• Fourthly,   the Court  finds  that  Mr Lavery  did  not  rigorously   consider  and  set out  in  his  decision  what   precise  evidence   there  was  for  the  conclusion   he reached  on the  issue  of intentionality. In other  words,  he failed to set out the respects    in  which   he  had   concluded    that   the   applicant    had   knowinglv breached   the  SMR in question.   This  is probably   explicable  by reason  of the fact that  the  decision  maker  saw  it as the applicant's  role  to explain  why  he should  not be viewed  as having  acted intentionally rather  than his own role to define  the ways  in which  the evidence  demonstrated  that he had so acted.  As Mr  Lavery  applied   the  Cross  Compliance Guidance  for  Field  Staff test,  the detail  of which  is recorded   at paragraph  [36] above,  it seems  to the  court  it was necessary  for him to explain  how he had become  satisfied  to the requisite standard  that  the applicant  had  intentionally caused  the pollution.   As for the test which  Mr McMillan  quoted  from  paragraph  35 of the  ECJ's judgment  in Van  der Ham,   the  court  considers   it  highly  unlikely   that  Mr  Lavery  was aware  of or was applying   it in the course  of his decision  making.  While it may be that  this test could  have  been  used,  in fact, there  was  no reference  to it in the decision maker's   decision  and  no sign it was  applied.   The court  does not accept  that Mr Lavery was applying   this test.
  • Fifthly,  the Court  cannot  ignore  the fact that  there  was at least  one   reference in Mr Lavery's  own  remarks  which  relate  to a matter  which  he seems  to have regarded as relevant  to the  issue he was  deciding  viz the  intentionality  issue, but  which,  on a proper  analysis  (as was  conceded   by Mr McMillen),  did  not sound  on that  issue.  This was in relation  to his comments   about  the situation at the farm in September  2012. In this respect,  there  has been  a compromise  of what  should   have  been  a rigorous   approach,   especially  when  viewed  in the context  of the next point.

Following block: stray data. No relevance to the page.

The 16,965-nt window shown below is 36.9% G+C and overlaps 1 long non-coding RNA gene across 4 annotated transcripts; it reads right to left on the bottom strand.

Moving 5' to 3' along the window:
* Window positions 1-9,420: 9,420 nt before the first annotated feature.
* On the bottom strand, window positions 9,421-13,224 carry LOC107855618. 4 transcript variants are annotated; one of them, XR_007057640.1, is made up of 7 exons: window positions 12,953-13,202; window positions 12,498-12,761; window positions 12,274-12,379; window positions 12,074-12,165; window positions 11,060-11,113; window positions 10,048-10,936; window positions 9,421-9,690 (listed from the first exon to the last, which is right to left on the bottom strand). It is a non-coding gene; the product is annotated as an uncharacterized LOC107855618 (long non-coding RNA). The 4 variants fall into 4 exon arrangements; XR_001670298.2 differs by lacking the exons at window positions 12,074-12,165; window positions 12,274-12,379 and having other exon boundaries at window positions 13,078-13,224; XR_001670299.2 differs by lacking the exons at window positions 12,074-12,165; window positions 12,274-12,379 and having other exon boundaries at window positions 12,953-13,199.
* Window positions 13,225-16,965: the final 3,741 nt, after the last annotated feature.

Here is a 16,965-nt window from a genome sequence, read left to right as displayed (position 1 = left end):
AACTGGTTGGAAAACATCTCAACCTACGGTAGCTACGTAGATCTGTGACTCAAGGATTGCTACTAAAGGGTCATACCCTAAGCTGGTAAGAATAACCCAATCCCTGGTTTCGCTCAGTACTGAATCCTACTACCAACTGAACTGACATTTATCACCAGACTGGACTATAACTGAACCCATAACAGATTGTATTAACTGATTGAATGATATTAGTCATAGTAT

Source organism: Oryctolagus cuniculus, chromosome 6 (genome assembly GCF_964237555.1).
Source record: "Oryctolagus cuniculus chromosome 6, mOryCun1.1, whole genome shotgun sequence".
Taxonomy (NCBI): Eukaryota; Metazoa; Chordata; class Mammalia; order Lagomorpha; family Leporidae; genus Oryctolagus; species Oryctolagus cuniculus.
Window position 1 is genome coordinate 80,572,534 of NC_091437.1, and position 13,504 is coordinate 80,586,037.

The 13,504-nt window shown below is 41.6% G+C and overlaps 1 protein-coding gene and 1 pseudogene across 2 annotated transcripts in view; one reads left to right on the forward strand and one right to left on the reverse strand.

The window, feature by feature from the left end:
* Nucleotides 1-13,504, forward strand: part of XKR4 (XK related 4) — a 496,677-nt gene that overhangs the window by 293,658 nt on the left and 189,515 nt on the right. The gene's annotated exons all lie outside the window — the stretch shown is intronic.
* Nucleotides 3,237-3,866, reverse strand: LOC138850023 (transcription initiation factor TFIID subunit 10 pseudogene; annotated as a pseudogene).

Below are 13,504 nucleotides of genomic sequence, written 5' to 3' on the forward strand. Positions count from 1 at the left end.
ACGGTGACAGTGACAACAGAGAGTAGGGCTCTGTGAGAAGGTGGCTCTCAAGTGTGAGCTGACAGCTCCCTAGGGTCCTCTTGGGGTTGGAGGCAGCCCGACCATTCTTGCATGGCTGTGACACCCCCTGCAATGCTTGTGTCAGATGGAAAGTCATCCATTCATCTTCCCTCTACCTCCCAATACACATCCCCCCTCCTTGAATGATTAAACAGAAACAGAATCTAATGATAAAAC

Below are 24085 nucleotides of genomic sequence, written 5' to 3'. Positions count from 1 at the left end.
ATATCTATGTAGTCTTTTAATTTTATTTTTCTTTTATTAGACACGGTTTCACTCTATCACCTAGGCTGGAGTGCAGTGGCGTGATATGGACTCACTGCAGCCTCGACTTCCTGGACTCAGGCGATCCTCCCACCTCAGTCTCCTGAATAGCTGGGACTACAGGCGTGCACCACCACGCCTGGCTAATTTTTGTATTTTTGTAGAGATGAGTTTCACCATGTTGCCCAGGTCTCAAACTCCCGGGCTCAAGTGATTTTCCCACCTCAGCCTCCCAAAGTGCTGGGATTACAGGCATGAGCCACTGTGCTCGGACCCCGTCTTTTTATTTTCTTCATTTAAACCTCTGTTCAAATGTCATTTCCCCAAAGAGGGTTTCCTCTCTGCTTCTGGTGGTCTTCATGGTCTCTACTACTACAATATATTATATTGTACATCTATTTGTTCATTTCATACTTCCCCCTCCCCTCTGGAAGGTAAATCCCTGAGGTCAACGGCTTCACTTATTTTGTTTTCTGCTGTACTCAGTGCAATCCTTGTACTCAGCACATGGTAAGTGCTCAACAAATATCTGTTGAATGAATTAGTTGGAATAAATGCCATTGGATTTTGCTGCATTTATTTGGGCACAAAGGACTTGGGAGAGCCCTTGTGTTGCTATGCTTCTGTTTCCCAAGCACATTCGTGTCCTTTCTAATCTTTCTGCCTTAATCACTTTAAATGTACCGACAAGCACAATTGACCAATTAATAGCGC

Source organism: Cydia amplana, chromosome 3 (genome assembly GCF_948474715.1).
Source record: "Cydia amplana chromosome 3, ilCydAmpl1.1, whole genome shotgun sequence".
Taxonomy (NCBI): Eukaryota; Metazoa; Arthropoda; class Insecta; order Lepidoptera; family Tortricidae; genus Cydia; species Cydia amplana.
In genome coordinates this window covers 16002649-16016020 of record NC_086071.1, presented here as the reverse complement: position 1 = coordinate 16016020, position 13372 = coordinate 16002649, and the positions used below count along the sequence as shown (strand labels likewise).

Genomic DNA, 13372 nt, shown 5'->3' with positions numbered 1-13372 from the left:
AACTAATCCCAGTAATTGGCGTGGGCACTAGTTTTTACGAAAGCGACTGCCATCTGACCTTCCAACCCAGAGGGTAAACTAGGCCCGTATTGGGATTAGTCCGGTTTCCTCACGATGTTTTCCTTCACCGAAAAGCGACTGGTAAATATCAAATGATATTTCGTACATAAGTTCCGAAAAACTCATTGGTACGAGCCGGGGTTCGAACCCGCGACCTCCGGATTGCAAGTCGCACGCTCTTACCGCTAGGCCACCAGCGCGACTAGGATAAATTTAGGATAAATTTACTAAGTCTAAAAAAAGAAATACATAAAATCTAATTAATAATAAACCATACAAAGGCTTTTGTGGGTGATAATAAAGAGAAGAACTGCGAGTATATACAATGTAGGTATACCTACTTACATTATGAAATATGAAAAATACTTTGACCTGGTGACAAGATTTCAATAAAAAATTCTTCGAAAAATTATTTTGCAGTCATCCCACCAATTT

• Sixthly,    the   decision-maker   has   not    dis-associated    his   approach    from irrelevant   and/  or erroneous   statements   put  to him  by the  NIEA and/  or the Department,  referred   to in the  summary   of Mr  Mercer's  arguments  set  out above.   He left such  errors  uncorrected and in so doing  has left the Court  with a serious  concern  that  he may have been influenced  by them.
  • Seventhly,  the decision-maker has left the Court  uncertain   about  the weight,  if any, he gave to the issue  of the diverter.   Mr Lavery  has made  no finding  that he applicant,   in fact, knew  of the problem  in respect  of the  diverter  prior   to the inspectors'   locating  it on the last  day  before  the  end  of the relevant  time window.     In these  circumstances  the  Court  is left  to wonder   whether,   as is evident    in   the   NIEA's    submissions,   the   decision-maker     regarded     the mis-management    of  the   diverter    as  a   significant    aspect   of  the   alleged intentional   breach.   If this was the position,  a finding  of intentionality  would, it seems  to  the  Court,   abrade   with  Mr  Gray's   view  that,  in respect   of  the mismanagement    of   the   diverter,    the   applicant    at   most   was   guilty   of negligence.  Indeed,  it was on this basis that  the CC2 Form was  issued.   This matter,  it seems to the Court,  should  have  been the subject of direct  discussion in the decision.

In view of the Court's  concerns  above,  and taking  into account  the cumulative effect of the various  findings  and reservations to which  the court  has been reference, the Court  is satisfied that the decision-maker's decision,  on balance,  cannot  stand.